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[whitespace] Golf Cart

No Ifs, Ands or Putts

Following not-so-rapidly on the heels of in-line skates and razors is the latest rage in transportation--golf carts!

By Kelly Luker

BEING A LEADER in must-have toys and must-do trends is a damn tough job. For the past 20 years, the world has looked to Silicon Valley for breakthroughs like the digital revolution, the "dot" in dotcom and the right to show up to one's office in sandals and sleepwear.

However, we may best be known for our contribution to the nadir of transportation--the space-hogging, gas-guzzling, totally useless SUV.

Although Detroit might have invented it, the off-road vehicle trapped on six lanes of gridlocked traffic has become symbolic of all that is right and wrong with San Jose.

Perhaps the world is ready for that retro-feelgood philosophy of less is more, smaller is better when it comes to getting from one place to the next. The folks at Hartzheim Dodge on Capitol Expressway must think so. For there on the lot, sandwiched between the Caravans and Neons, are at least a dozen shiny golf carts waiting to find a home.

I am not sure where golf carts come from--maybe the stork brings them--but I don't recall ever seeing so many on display at a just-plain-folks dealership. Wandering into the showroom, I feel a bit like an unlucky insect that just landed on the surface of a koi pond. Within seconds, a half-dozen car salespeople have perked up and begun circling me with interest. But they quickly melt away in a cloud of cologne as I explain my purpose, leaving one unlucky employee to answer my questions.

"These aren't golf carts," explains salesperson Rocky Taleb, quickly correcting one foolish misconception. "They're Neighborhood Electric Vehicles."

Taleb looks doubtfully over his Lilliputian fleet. "They've been here two weeks and we still don't even have any literature on them."

Since I am not money on the hoof, and am probably taking valuable space from someone who is, I am passed from one hapless Hartzheim employee to another, each having even less information about the new, new thing. Finally I make it to the Cheese himself, General Manager Glenn Hartzheim.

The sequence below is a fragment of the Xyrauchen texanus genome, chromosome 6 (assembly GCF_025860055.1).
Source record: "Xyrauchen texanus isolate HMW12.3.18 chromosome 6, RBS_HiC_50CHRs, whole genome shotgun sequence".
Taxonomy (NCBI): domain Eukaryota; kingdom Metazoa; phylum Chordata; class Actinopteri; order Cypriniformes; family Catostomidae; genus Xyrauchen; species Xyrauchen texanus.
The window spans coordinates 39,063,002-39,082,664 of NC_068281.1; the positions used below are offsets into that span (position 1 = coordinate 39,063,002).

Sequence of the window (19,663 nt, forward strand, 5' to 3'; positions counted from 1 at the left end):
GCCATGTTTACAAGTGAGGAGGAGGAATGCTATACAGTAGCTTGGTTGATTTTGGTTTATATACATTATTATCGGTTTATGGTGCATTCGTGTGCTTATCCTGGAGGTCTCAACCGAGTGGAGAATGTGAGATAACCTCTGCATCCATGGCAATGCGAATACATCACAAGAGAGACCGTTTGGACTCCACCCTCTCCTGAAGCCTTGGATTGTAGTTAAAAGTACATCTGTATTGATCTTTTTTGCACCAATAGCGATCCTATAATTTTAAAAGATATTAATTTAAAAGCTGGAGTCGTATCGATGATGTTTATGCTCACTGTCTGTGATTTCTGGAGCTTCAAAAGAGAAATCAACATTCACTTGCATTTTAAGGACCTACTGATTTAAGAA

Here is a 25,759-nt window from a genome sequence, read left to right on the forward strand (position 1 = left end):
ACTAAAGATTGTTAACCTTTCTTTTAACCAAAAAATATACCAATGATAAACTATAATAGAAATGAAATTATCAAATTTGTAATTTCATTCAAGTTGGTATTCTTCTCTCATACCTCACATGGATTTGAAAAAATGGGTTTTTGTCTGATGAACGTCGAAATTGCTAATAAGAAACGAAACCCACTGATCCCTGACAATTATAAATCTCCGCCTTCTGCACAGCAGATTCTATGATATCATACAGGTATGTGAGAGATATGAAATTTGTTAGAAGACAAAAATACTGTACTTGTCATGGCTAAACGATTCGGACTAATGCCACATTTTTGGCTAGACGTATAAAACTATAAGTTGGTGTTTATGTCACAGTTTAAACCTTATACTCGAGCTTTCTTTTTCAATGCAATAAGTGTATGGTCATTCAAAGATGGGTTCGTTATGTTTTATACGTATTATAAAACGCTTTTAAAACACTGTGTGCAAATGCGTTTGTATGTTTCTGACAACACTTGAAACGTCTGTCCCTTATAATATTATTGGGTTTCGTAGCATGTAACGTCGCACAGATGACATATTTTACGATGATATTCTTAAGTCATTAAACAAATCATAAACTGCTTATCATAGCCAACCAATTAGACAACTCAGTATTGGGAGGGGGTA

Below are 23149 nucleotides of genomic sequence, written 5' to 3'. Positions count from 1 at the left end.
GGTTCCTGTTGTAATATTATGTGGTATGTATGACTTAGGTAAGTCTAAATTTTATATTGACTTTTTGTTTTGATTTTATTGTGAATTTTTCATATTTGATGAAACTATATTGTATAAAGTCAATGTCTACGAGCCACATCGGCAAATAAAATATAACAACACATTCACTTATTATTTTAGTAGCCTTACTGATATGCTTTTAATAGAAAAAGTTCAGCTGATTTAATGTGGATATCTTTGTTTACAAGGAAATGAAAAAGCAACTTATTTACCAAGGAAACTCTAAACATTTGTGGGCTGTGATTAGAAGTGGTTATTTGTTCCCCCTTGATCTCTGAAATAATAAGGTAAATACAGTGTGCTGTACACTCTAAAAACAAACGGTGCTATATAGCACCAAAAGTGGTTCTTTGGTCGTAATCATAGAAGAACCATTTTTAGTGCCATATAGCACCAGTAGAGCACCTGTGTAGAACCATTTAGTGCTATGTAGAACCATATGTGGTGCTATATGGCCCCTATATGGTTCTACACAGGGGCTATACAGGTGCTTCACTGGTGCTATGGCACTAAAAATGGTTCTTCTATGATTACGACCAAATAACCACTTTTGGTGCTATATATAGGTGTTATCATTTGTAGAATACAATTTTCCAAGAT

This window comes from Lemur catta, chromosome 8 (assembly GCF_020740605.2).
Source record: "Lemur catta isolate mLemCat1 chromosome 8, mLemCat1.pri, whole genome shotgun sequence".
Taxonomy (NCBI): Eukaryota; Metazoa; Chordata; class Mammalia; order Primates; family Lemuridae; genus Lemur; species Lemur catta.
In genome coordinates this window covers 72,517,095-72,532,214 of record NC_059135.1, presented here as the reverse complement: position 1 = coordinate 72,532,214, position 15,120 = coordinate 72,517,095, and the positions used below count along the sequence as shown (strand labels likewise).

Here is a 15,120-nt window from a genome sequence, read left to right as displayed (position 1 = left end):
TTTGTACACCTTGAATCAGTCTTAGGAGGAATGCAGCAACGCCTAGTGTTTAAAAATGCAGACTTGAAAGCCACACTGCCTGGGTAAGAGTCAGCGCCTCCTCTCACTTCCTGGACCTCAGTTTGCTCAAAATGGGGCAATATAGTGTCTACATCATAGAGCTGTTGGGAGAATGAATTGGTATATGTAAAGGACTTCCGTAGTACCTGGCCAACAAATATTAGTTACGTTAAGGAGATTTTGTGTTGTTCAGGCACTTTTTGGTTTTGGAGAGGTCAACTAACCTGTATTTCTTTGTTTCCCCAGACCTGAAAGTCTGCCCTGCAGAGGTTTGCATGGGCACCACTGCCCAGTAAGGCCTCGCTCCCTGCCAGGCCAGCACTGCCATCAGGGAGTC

"Don't call them golf carts," admonishes Hartzheim, when I slip up again. "People would get really mad at you."

The "people" Hartzheim refers to would be the people at Global Electric Motorcars, a subsidiary of DaimlerChrysler.

According to GEM's website, the golf cart thingie is actually a Low-Speed/Neighborhood Electric Vehicle, and by their reckoning is putt-putting through the doors of success at breakneck speed. While only 480 were manufactured in 1998, production leapt to 500 a month by June 2000.

And why not? They're street-legal (as long as that particular street's speed limit is 35mph or below), they get 35 miles to the charge, they barrel along at a respectable 25mph, they're no more expensive then a so last year Harley-Davidson (around 10 grand) and they have almost all the accoutrements a fashionable ride should sport: turn signals, wiper blades and, of course, seat belts.

Most importantly, the LS/NEV fills another, less altruistic, purpose: By 2003, "Zero Emission Vehicles"--electric cars--must make up at least 3 percent of auto dealership sales. Technology's still lagging in this area; hence, look for a lot more golf carts, er, LS/NEVs lining Auto Row.

The LS/NEV's success is all a matter of marketing and can-do attitude, which Hartzheim has in abundance.

"I've got one parked in my garage right now!" boasts the general manager. "I used it all around the Almaden Valley."

I want to feel what he feels. I, too, want the wind in my hair. Hartzheim relents and calls a salesperson to accompany me on a test drive.

Unfortunately, the Capitol Expressway is not a 35mph-and-under roadway, so we're forced to make tiny doughnuts around the auto lot. But, no matter, I still feel like Dennis Hopper in Easy Rider, just imagining all the hungry, envious looks cast my way.

Spent and exhausted, I push the button to "Off" and climb out through the doorless opening.

By this time next year, the don't-call-'em-golf-carts will be bumper to minibumper along Palo Alto's trendy University Avenue and parked along Willow Glen's Lincoln Street. It's a fashion statement ready to explode.

Or not.

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From the July 19-25, 2001 issue of Metro, Silicon Valley's Weekly Newspaper.

Copyright © 2001 Metro Publishing Inc. Metroactive is affiliated with the Boulevards Network.

For more information about the San Jose/Silicon Valley area, visit sanjose.com.




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